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Chapter 32


There are two roads from Lærdalsören to Christiania, the eastern one passing through the districts of Valders and Hadeland, by way of the Little Miösen Lake and the Randsfjord, while the western, after crossing the Fille Fjeld, descends the long Hallingdal to Ringerike. In point of scenery there is little difference between them; but as we intended visiting the province of Tellemark, in Southern Norway, we chose the latter. The valley of the Fille Fjeld, which we entered on leaving Lærdalsören, is enclosed by wild, barren mountains, more isolated and irregular in their forms than the Hardanger and Dovre Fjelds. There were occasional precipices and dancing waterfalls, but in general the same tameness and monotony we had found on the Sogne Fjord. Down the bed of the valley flowed a large rapid stream, clear as crystal, and of a beautiful beryl tint. The cultivation was scanty; and the potato fields, utterly ruined by disease, tainted the air with sickening effluvia. The occasional forests on the hill-sides were of fir and birch, while poplar, ash, and linden grew in the valley. The only fruit-trees I saw were some sour red cherries.

But in the splendour of the day, this unfriendly valley shone like a dell of the Apennines. Not a cloud disturbed the serenity of the sky; the brown grass and yellow moss on the mountains were painted with sunny gold, and the gloss and sparkle of the foliage equalled that of the Italian ilex and laurel. On the second stage a new and superb road carried us through the rugged defile of Saltenaaset. This pass is evidently the effect of some mighty avalanche thousands of ages ago. The valley is blocked up by tremendous masses of rock, hurled one upon the other in the wildest confusion, while the shattered peaks from which they fell still tower far above. Threading this chaos in the shadow of the rocks, we looked across the glen upon a braided chain of foam, twisted together at the end into a long white cascade, which dropped into the gulf below. In another place, a rainbow meteor suddenly flashed across the face of a dark crag, betraying the dusty spray of a fall, else invisible.

On the third stage the road, after mounting a difficult steep, descended into the valley of Borgund, in which stands most probably the most ancient church in Norway. It is a singular, fantastic structure, bristling with spiky spires and covered with a scale armour of black pitched shingles. It is certainly of no more recent date than the twelfth century, and possibly of the close of the eleventh. The architecture shows the Byzantine style in the rounded choir and the arched galleries along the sides, the Gothic in the windows and pointed gables, and the horned ornaments on the roof suggest the pagan temples of the ante-Christian period. A more grotesque affair could hardly be found in Christendom; it could only be matched among the monstrosities of Chinese art. With the exception of the church of Hitterdal, in Tellemark, a building of similar date, this is the best preserved of the few antiquities of Norway. The entire absence of feudal castles is a thing to be noticed. Serfdom never existed here, and one result of this circumstance, perhaps, is the ease with which institutions of a purely republican stamp have been introduced.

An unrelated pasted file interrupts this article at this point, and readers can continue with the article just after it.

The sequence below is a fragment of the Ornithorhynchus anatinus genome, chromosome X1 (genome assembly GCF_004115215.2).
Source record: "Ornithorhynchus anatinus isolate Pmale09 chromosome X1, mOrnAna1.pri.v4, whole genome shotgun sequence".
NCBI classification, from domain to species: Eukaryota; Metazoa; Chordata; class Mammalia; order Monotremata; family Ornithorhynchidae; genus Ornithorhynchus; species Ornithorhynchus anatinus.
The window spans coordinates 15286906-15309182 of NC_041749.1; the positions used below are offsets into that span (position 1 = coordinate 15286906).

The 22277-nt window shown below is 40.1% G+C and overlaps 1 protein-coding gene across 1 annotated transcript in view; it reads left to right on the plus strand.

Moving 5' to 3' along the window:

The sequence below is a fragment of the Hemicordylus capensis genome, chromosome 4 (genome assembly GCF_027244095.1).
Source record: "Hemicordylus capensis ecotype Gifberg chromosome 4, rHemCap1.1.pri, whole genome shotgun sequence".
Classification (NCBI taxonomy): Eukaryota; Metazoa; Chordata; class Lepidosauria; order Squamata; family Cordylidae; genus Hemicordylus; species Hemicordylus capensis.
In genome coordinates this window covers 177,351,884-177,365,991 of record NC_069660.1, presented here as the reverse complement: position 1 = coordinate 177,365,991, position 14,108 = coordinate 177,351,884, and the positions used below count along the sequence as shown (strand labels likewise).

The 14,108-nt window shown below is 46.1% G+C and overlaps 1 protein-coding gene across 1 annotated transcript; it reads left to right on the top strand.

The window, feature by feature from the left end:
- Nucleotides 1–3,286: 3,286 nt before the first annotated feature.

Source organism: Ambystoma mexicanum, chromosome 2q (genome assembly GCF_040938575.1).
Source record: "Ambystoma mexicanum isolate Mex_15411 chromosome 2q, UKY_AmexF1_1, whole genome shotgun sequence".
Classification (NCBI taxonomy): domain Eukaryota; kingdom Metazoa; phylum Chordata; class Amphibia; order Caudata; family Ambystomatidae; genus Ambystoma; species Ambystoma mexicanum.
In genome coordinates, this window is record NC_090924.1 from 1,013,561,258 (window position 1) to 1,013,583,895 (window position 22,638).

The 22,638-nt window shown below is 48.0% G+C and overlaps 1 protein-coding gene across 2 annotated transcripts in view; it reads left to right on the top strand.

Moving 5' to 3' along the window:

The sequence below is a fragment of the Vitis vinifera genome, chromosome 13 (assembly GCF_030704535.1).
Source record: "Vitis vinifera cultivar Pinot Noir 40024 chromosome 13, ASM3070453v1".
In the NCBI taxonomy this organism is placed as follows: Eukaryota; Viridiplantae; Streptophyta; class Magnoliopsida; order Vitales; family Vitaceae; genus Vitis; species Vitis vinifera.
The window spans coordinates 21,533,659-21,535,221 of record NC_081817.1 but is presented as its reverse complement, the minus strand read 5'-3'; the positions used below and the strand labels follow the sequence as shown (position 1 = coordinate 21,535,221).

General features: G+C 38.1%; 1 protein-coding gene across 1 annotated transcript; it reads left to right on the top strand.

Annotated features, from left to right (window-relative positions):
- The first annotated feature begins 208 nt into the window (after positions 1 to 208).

Our road still proceeded up the bottom of a rough barren valley, crossing stony headlands on either side. At the station of Haug our course turned to the south-east, climbing a slope leading to the plateau of the Fille Fjeld--a severe pull for our horses in the intense heat. The birch woods gradually diminished in size until they ceased altogether, and the naked plain stretched before us. In this upper land the air was delicious and inspiring. We were more than 3000 feet above the sea, but the summits to the right and left, with their soft gleams of pale gray, lilac and purple hues in the sunshine, and pure blue in shadow, rose to the height of 6000. The heat of the previous ten days had stripped them bare of snow, and the landscape was drear and monotonous. The summits of the Norwegian Fjelds have only the charm of wildness and bleakness. I doubt whether any mountains of equal height exhibit less grandeur in their upper regions. The most imposing features of Norwegian scenery are its deep valleys, its tremendous gorges with their cataracts, flung like banners from steeps which seem to lean against the very sky, and, most of all, its winding, labyrinthine fjords--valleys of the sea, in which the phenomena of the valleys of the land are repeated. I found no scenery in the Bergenstift of so original and impressive a character as that of the Lofoden Isles.

The day was Sunday, and we, of course, expect to see some evidence of it in the appearance of the people. Yet, during the whole day, we found but one clean person--the hostess of an inn on the summit of Fille Fjeld, where we stopped to bait our horses. She was a young fresh-faced woman, in the first year of her wifehood, and her snowy chemise and tidy petticoat made her shine like a star among the dirty and frowzy creatures in the kitchen. I should not forget a boy, who was washing his face in a brook as we passed; but he was young, and didn't know any better. Otherwise the people lounged about the houses, or sat on the rocks in the sun, filthy, and something else, to judge from certain signs. At Haug, forgetting that it was a fast station, where there is no tilsigelse (money for ordering horses) to be paid, I handed the usual sum to the landlady, saying: "This is for tilsigelse." "It is quite right," said she, pocketing the coin.

Skirting an azure lake, we crossed the highest part of the pass, nearly four thousand feet above the sea, and descended a naked valley to the inn of Bjöberg. The landlord received us very cordially; and as the inn promised tolerable accommodation, he easily persuaded us to stop there for the night. His wife wore a frightful costume, which we afterwards found to prevail throughout all Hemsedal and Hallingdal. It consisted simply of a band across the shoulders, above the breasts, passing around the arms and over the back of the neck, with an immense baggy, dangling skirt hanging therefrom to the ancles. Whether she was fat or lean, straight or crooked, symmetrical or deformed, it was impossible to discern, except when the wind blew. The only thing to be said in favour of such a costume is, that it does not impede the development and expansion of the body in any direction. Hence I would strongly recommend its adoption to the advocates of reform in feminine dress at home. There is certainly none of that weight upon the hips, of which they complain in the fashionable costume. It is far more baggy, loose, and hideous than the Bloomer, with the additional advantage of making all ages and styles of beauty equally repulsive, while on the score of health and convenience, there is still less to be said against it. Do not stop at half-way measures, oh, fair reformers!